Rumor Roundup: Texas 2-Step
After several days of gnawing on questionable table scraps, we finally have some Grade A minor league rumors to sink our teeth into. As it happens, both of the latest drops relate to Triple-A teams in the Lone Star State. Saddle up, buckaroo!
A Spoonful of Sugar Land
On November 16, several news outlets reported that the Houston Astros had purchased the Sugar Land Skeeters and will make them their new Triple-A affiliate. Most of these source are citing a Mark Berman as the one to break the scoop with this tweet.
We all knew this was coming. There was already some overlap with the two ownership groups going back to Sugar Land’s days in the Atlantic League. For many years, the Skeeters stood out like a sore mosquito bite in that indy circuit–being the only Texas team and drawing very well in a newer facility. Last fall, when the PBA changes were first reported, Sugar Land was already in the rumor mill. They officially broke from the Atlantic earlier this year, right around the time baseball teams were figuring out what to do in the Covid summer, and they ran a 4-team indy league out of that one park.
Now the Astros have their Triple-A team for the long-term, and it’s right down the road from Houston. The Skeeters will slot into either the Pacific Coast League or a rumored third Triple-A league for teams more or less in the Central time zone. That particular detail is very uncertain at this time. Houston will also be letting go of the Round Rock Express, a club that has been passed between the Astros and Rangers a few times since founding as a Texas League club in 2000. In this most recent go-round, the Express were with the Astros for only one on-field season in 2019.
This one’s a little bit less certain, but a report from Evan Grant at the Dallas Morning News indicates that the Round Rock Express will be reuniting with the Texas Rangers. Grant cites two major league sources, and says that the Rangers are “positioned” to take on Round Rock as an affiliate. That’s kind of vague wording, but this move seems legit. J.J. Cooper retweeted the story, and as careful as he’s been since the Yankee leak, that may as well be a stamp of approval.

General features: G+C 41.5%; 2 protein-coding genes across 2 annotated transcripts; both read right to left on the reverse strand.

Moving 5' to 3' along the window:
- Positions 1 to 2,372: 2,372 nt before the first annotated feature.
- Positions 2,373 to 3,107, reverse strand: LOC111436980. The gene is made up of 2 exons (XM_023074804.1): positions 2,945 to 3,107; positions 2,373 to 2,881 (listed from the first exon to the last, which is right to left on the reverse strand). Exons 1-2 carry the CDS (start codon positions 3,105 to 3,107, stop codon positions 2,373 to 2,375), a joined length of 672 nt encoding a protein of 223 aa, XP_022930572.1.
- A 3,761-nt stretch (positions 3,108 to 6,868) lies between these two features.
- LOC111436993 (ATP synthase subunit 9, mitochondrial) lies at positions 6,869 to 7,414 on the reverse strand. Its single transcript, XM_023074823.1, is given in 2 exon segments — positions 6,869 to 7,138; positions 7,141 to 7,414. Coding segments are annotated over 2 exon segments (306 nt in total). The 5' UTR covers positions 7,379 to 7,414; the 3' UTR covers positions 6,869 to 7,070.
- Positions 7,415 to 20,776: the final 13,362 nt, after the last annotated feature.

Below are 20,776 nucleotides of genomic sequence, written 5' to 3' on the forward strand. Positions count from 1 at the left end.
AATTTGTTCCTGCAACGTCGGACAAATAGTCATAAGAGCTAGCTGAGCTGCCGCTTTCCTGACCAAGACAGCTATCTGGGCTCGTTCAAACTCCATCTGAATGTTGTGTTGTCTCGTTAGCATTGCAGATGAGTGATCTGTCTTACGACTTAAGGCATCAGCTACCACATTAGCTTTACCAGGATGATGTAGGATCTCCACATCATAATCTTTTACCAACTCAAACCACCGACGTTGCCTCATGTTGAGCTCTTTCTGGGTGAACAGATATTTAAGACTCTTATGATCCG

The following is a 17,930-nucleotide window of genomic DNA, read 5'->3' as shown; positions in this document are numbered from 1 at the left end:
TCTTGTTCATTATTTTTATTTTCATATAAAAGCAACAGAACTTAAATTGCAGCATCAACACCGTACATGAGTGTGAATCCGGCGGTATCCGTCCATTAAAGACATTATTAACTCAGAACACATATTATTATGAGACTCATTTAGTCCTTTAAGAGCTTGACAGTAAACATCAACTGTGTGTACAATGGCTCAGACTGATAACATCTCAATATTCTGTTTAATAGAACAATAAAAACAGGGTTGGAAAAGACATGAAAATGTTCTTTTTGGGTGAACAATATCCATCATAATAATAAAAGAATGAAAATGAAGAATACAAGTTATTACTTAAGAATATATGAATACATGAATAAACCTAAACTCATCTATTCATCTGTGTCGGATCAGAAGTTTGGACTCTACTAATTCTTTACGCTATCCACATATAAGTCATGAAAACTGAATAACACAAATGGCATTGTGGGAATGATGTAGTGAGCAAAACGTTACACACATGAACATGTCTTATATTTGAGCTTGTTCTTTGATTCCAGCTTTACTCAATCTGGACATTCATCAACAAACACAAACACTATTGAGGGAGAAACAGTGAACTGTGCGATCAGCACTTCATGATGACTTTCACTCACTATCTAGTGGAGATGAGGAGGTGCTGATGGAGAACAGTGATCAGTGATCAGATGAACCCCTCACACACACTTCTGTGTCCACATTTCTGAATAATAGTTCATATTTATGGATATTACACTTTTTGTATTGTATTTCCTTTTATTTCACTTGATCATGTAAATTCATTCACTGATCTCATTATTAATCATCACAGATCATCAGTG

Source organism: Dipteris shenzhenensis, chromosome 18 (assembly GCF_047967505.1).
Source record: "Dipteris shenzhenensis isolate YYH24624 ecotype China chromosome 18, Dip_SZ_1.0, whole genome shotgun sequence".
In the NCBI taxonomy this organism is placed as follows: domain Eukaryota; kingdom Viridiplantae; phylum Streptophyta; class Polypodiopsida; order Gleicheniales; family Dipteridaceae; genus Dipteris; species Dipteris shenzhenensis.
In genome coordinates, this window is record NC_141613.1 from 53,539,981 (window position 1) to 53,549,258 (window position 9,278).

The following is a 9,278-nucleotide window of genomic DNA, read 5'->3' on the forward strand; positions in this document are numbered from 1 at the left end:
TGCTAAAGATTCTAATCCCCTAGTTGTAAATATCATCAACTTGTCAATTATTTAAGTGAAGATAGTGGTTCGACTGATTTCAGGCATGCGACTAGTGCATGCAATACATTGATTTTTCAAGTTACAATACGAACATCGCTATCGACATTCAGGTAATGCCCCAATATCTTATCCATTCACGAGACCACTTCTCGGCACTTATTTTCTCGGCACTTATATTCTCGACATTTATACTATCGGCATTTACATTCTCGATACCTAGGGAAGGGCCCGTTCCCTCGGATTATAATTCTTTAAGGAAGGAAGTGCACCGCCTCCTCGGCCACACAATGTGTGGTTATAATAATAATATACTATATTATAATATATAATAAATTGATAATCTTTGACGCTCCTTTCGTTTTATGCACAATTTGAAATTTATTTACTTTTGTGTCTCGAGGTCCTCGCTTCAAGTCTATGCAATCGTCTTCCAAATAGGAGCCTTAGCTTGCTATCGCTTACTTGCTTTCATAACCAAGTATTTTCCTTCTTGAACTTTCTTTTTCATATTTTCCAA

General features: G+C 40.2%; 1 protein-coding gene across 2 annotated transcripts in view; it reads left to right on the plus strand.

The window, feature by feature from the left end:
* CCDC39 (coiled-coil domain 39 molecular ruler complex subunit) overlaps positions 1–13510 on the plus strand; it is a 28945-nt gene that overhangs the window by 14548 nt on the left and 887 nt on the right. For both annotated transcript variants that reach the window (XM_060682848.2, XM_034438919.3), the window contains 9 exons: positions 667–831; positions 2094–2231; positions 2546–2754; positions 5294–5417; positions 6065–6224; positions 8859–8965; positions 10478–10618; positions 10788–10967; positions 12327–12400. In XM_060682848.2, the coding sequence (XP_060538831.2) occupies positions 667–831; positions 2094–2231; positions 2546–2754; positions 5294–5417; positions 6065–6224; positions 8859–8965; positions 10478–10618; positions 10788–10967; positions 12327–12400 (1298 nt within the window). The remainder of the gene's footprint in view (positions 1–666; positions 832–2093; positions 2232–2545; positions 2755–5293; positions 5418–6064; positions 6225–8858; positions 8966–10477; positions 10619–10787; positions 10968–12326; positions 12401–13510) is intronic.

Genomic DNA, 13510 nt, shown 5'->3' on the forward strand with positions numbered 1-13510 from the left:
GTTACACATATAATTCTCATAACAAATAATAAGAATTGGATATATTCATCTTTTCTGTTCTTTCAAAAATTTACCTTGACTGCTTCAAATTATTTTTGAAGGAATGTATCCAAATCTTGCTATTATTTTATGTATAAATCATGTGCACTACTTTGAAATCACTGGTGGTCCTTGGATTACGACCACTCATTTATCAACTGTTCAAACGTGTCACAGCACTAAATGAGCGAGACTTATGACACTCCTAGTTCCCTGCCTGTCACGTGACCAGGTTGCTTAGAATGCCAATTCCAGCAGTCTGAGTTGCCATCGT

I’ve long held this reunion as a possibility, but I actually thought it would be more likely for the Rangers to stick with the Nashville Sounds. The move has ramifications for a few other MLB teams as well. Before this news, you could only say with certainly that there were two MLB teams–the Nationals and Brewers–with two options–Rochester and Round Rock–at Triple-A. Now this has shifted to the Nats and Crew with Rochester and Nashville, with the looming possibility of something wacky like Richmond jumping up a level.
If Milwaukee ends up with Nashville, it will be a humorous homecoming of sorts. The Brewers and the Sounds were linked for several years while Nashville was playing out the string at old rundown Greer Stadium. About seven years ago, a group of folks–including then Milwaukee GM Doug Melvin–broke ground on Nashville’s new stadium. Then, in the 2014 PDC open signing period, Nashville spurned the Brewers and signed on with the new facility-chasing Oakland A’s. Now there’s a good chance that we’ll see Milwaukee back with their old farm club, and in a new ballpark this time.
I want to take a moment to acknowledge that one of the rumors I mentioned in yesterday’s piece has been essentially dispelled. Christopher Jones, President of the Lynchburg Hillcats, tweeted that “Lynchburg isn’t folding” and also “I think the SAL will include 3 teams in Virginia (Salem, Fredericksburg and Lynchburg).”
Even though I took the time to note that the Lynchburg rumor was of “questionable validity,” I still feel icky for having put it up. I can’t say that it was ever my intention to get wrapped up in the blood-pumping idiocy of the last few weeks, but I am more susceptible to these particular rumors than I would be for other hot sports gossip. As fun as the guessing game can be, I’m starting to miss where we were at back in October, when it was suggested that it may be several months before we hear anything.
Cooper recently tweeted something fairly poignant about this whole process: “If I think I can accurately lay out 115 of the 120 but I get those other five wrong and I am wrong on one I was sure I had right (which changes two others) that means I could wrongly cause a world of hurt for eight teams. Trying to avoid doing that.”
Yep. We’ll hear when we hear. Till then, I’m going to try to stick to “rumors” with some legitimacy and anxiously await the Great Unfurling by MLB.